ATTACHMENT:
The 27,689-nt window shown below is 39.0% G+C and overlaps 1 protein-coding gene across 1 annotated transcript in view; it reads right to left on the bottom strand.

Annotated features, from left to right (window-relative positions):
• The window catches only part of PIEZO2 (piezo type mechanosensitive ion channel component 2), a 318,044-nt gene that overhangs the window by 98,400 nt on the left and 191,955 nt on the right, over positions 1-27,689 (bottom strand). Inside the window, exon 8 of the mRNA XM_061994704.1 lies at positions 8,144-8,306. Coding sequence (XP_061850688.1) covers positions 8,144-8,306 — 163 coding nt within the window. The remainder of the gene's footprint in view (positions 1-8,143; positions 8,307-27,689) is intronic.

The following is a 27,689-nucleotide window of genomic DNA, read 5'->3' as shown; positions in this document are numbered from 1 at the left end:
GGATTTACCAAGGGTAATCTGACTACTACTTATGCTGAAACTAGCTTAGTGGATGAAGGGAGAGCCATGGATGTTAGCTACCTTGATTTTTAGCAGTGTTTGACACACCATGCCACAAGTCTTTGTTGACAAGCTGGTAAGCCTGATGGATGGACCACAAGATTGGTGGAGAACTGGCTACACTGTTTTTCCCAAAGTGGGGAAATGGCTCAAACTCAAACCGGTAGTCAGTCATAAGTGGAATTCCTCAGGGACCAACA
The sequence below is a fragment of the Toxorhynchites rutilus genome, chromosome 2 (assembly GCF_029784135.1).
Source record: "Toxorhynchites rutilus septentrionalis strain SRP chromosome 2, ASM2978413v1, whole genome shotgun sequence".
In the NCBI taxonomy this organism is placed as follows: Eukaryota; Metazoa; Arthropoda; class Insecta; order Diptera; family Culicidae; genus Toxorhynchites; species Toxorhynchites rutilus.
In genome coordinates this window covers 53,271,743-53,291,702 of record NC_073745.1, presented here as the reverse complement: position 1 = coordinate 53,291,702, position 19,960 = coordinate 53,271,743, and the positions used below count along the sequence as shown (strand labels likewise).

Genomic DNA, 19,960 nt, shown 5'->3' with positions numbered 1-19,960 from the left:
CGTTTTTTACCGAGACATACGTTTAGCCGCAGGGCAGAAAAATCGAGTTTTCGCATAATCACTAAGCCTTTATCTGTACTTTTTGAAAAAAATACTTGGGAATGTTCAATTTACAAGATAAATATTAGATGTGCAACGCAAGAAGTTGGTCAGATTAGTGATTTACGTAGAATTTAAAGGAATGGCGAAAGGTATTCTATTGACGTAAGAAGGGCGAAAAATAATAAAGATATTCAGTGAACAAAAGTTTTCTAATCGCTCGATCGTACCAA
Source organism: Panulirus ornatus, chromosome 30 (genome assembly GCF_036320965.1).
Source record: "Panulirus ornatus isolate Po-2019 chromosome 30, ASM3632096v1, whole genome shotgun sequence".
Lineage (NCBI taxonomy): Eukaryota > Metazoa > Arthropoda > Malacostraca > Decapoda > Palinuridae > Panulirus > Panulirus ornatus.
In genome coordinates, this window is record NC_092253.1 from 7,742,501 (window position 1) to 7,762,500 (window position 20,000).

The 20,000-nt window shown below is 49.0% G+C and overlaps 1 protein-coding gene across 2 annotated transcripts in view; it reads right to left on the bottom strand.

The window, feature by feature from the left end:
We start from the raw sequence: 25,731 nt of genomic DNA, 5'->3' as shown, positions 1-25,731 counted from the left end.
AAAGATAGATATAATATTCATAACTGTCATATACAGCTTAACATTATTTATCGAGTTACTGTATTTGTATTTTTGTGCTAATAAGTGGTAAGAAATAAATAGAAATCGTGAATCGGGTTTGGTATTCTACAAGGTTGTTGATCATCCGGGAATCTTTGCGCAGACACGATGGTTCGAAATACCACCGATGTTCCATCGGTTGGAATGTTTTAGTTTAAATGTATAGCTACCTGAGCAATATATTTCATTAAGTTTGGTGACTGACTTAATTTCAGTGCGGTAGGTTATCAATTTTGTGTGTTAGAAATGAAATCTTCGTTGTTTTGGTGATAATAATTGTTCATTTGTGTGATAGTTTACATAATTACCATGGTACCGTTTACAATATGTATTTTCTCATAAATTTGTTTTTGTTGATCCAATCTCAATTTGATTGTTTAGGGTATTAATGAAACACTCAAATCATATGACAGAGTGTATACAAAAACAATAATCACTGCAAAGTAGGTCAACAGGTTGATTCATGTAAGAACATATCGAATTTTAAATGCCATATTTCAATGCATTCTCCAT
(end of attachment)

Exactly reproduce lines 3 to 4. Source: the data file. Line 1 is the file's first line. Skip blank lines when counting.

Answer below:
• The window catches only part of PIEZO2 (piezo type mechanosensitive ion channel component 2), a 318,044-nt gene that overhangs the window by 98,400 nt on the left and 191,955 nt on the right, over positions 1-27,689 (bottom strand). Inside the window, exon 8 of the mRNA XM_061994704.1 lies at positions 8,144-8,306. Coding sequence (XP_061850688.1) covers positions 8,144-8,306 — 163 coding nt within the window. The remainder of the gene's footprint in view (positions 1-8,143; positions 8,307-27,689) is intronic.

The following is a 27,689-nucleotide window of genomic DNA, read 5'->3' as shown; positions in this document are numbered from 1 at the left end: